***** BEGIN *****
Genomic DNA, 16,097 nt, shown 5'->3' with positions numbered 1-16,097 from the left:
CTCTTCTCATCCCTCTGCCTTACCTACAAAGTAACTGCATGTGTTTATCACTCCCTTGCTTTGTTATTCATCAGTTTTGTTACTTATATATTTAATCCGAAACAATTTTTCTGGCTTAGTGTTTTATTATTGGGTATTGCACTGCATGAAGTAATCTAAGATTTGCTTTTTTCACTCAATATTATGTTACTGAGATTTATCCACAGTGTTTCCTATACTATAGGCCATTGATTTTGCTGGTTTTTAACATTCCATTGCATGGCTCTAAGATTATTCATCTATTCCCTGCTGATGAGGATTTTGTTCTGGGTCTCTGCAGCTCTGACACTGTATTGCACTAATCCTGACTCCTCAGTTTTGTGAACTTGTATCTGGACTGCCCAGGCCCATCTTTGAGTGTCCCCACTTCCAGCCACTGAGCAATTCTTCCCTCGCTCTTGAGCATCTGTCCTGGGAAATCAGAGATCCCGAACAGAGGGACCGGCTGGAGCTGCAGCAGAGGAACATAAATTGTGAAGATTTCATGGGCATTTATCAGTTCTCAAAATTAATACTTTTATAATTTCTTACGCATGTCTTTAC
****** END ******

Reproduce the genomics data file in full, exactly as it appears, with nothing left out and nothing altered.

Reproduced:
Genomic DNA, 16,097 nt, shown 5'->3' with positions numbered 1-16,097 from the left:
CTCTTCTCATCCCTCTGCCTTACCTACAAAGTAACTGCATGTGTTTATCACTCCCTTGCTTTGTTATTCATCAGTTTTGTTACTTATATATTTAATCCGAAACAATTTTTCTGGCTTAGTGTTTTATTATTGGGTATTGCACTGCATGAAGTAATCTAAGATTTGCTTTTTTCACTCAATATTATGTTACTGAGATTTATCCACAGTGTTTCCTATACTATAGGCCATTGATTTTGCTGGTTTTTAACATTCCATTGCATGGCTCTAAGATTATTCATCTATTCCCTGCTGATGAGGATTTTGTTCTGGGTCTCTGCAGCTCTGACACTGTATTGCACTAATCCTGACTCCTCAGTTTTGTGAACTTGTATCTGGACTGCCCAGGCCCATCTTTGAGTGTCCCCACTTCCAGCCACTGAGCAATTCTTCCCTCGCTCTTGAGCATCTGTCCTGGGAAATCAGAGATCCCGAACAGAGGGACCGGCTGGAGCTGCAGCAGAGGAACATAAATTGTGAAGATTTCATGGGCATTTATCAGTTCTCAAAATTAATACTTTTATAATTTCTTACGCATGTCTTTAC